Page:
Created:Saturday, September 18, 2010 9:07 p.m.CST
Updated:Sunday, September 19, 2010 11:05 a.m.CST
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VIEWS: Tough Kill credits staff, players

By JOHN SAHLY - jsahly@daily-chronicle.com
Northern Illinois head coach Jerry Kill yells at an official after a call in the first half of their game Saturday in Champaign. (Rob Winner – rwinner@daily-chronicle.com)

CHAMPAIGN – Jerry Kill wasn't 100 percent healthy for Saturday's game against Illinois. No one with Northern Illinois was going to tell the head coach he would have to miss it, though.

Kill wasn't even warm to the idea of coaching the Huskies from the press box.

"I didn't want to go up in the press box, that's not me," Kill said after NIU lost, 28-22, to Illinois at Memorial Stadium. "The only thing I can say is I've been through some things over the past five years. I know what my body can and can't do."

Put a check mark in the can box for the following: coach twice after stays in the hospital in two-plus weeks, perfect the water-cup toss after officials miss a pass interference call, inspire a group of young men and fail to surprise a group of older men just by showing up to work.

Kill didn't want Saturday to be about him. That proved as hard as it was for the Huskies to stop Illinois' powerful rushing attack at Memorial Stadium.

He was the story all week leading up to Saturday's game against Illinois, with constant updates on his health while he was holed up in a room at Northwestern Memorial Hospital following dehydration, surgery a little more than a week prior to that and electing to consult with his personal physician on an illness that remains private.

Kill's toughness and courage are beyond reproach, that much was known before the game. And if Kill's just being out on the field didn't prove it, his response on the decision that led to him coaching Saturday made it clear. His mindset wasn't going to allow him to sit this one out.

"There wasn't any decision to be made (on coaching Saturday). I ain't going to miss [any] ballgame," Kill said. "I've been coaching ball for 27, 28 years. I've got a great wife, she understands me. I appreciate everything that Kishwaukee Hospital did for me. I appreciate everything from the [paramedics] coming to my house. The people at Northwestern treated me first class and everybody gave me the opportunity to get out on Thursday night and coach the great game which I love."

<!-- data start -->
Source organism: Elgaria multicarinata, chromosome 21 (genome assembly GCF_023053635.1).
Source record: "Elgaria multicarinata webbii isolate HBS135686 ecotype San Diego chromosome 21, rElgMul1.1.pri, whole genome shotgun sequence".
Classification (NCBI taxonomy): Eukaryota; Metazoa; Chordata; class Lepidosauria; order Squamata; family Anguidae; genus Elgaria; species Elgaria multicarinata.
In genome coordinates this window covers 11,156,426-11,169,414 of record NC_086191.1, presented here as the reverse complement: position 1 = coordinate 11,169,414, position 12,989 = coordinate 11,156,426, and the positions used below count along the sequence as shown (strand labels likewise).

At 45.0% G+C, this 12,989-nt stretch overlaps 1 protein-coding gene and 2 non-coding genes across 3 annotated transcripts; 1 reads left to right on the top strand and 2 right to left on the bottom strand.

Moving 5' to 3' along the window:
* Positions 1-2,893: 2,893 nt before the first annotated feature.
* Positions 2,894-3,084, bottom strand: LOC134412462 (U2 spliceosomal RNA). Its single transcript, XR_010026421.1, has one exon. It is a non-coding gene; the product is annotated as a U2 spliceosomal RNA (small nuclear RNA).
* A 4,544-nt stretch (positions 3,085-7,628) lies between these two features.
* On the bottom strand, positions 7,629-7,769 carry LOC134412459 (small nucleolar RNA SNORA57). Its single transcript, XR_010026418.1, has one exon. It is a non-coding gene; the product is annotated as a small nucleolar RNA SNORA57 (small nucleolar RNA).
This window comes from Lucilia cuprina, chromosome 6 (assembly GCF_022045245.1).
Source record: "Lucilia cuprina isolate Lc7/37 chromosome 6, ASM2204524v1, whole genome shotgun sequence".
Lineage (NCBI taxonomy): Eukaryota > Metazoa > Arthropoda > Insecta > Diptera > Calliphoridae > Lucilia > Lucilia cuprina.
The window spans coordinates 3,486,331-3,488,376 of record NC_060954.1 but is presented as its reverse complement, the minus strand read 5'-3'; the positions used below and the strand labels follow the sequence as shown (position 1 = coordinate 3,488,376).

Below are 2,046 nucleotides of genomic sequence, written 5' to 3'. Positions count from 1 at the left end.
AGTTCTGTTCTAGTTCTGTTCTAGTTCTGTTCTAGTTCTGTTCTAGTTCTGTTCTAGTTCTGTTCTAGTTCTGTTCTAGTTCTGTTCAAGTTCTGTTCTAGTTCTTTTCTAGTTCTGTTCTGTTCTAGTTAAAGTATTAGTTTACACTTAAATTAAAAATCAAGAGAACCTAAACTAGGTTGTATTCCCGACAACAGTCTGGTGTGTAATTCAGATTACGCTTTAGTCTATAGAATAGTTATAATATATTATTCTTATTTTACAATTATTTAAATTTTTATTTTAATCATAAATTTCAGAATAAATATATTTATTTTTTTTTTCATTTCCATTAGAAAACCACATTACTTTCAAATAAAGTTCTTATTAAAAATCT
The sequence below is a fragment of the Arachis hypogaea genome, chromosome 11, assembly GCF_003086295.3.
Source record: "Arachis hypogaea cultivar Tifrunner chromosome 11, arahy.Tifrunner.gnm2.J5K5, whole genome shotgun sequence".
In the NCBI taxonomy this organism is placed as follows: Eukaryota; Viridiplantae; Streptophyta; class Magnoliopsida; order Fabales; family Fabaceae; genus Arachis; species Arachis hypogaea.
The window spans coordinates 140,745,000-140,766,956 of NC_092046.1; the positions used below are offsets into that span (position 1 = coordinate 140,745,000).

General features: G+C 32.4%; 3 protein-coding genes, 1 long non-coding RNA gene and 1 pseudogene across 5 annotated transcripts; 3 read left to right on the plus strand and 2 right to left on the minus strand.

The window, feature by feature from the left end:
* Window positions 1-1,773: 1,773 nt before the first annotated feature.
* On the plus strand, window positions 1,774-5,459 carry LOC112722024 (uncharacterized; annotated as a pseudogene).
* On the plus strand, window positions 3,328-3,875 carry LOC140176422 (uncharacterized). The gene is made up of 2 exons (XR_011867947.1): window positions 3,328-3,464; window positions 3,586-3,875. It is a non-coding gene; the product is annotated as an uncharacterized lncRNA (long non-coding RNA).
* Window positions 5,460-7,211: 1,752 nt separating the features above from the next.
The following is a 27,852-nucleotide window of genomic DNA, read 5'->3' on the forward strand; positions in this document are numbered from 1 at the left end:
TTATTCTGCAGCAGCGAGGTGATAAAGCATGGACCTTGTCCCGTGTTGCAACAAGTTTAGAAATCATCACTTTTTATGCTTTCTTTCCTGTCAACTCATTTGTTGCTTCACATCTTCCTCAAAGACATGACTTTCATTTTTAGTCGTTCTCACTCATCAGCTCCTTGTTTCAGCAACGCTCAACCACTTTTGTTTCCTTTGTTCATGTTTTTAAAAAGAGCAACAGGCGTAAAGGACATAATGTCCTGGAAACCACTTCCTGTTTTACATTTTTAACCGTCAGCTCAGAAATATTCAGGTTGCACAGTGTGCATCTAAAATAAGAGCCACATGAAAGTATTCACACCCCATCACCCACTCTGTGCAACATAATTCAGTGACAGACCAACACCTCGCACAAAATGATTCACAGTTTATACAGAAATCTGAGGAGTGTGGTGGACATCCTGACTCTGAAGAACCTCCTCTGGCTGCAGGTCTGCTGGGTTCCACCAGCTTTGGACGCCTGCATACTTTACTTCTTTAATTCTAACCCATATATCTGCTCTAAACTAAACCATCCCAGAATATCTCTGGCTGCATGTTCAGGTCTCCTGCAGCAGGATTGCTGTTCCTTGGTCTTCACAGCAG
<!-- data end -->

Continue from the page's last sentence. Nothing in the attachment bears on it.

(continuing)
A five-day stay in the hospital didn't do anything to affect Kill's sense of humor, either.

"I'm doing fantastic, a little warm out there today," he cracked in the postgame news conference.

Whether he came back too soon last week or this week is up for debate, but almost impossible to judge without all of the facts. Outsiders only can hope that Kill knows what's best for his health and follows what his doctors say.

That included making sure he was hydrated on Saturday, which his family took care of as one of Kill's daughters provided the coach plenty of water throughout the game.

Kill's return to his team was a boost without much fanfare inside the Yordon Center offices. He walked into the building, which immediately lifted the spirits of his assistant coaches, then got down the to the business of catching up on the past five days.

"He came and walked in the office and he is ready to go," defensive coordinator Tracy Claeys said. "He was very business-like. He let us go ahead and let us finish our preparation... I just said, 'Good to see ya.' And he said, 'It's good to see you, too, and all the kids.' "

He wanted to see his coaches, his players. Unable to for most of the week, Kill wanted to gameplan for a big interstate game with Illinois.

"They did an outstanding job," Kill said of his assistants. "They deserve all the credit in the world, God bless them. And the players, they just locked into what they're doing.

"Sunday, Monday and Tuesday, I really wasn't coherent as to do anything or even talk to them. I talked to (offensive coordinator) Matt (Limegrover) on Wednesday. Then I certainly tried to find out what we needed to do. We call it adversity. If a player goes down, the next player has to step up. In our case, the coach goes down, next guy steps up."

Saturday, NIU's coaches and players did just that, performing pretty well but unable to make enough plays or catch enough breaks to get a road win against the Illini.

The Huskies went through a strange week filled with enough news to last a few months. With their coach back with the team, they now hope the next week can be about just one thing – football.

• John Sahly is the sports editor of the Daily Chronicle. Write to him at jsahly@daily-chronicle.com

Does NIU coach Rod Carey get enough credit for NIU's season?
Yes
No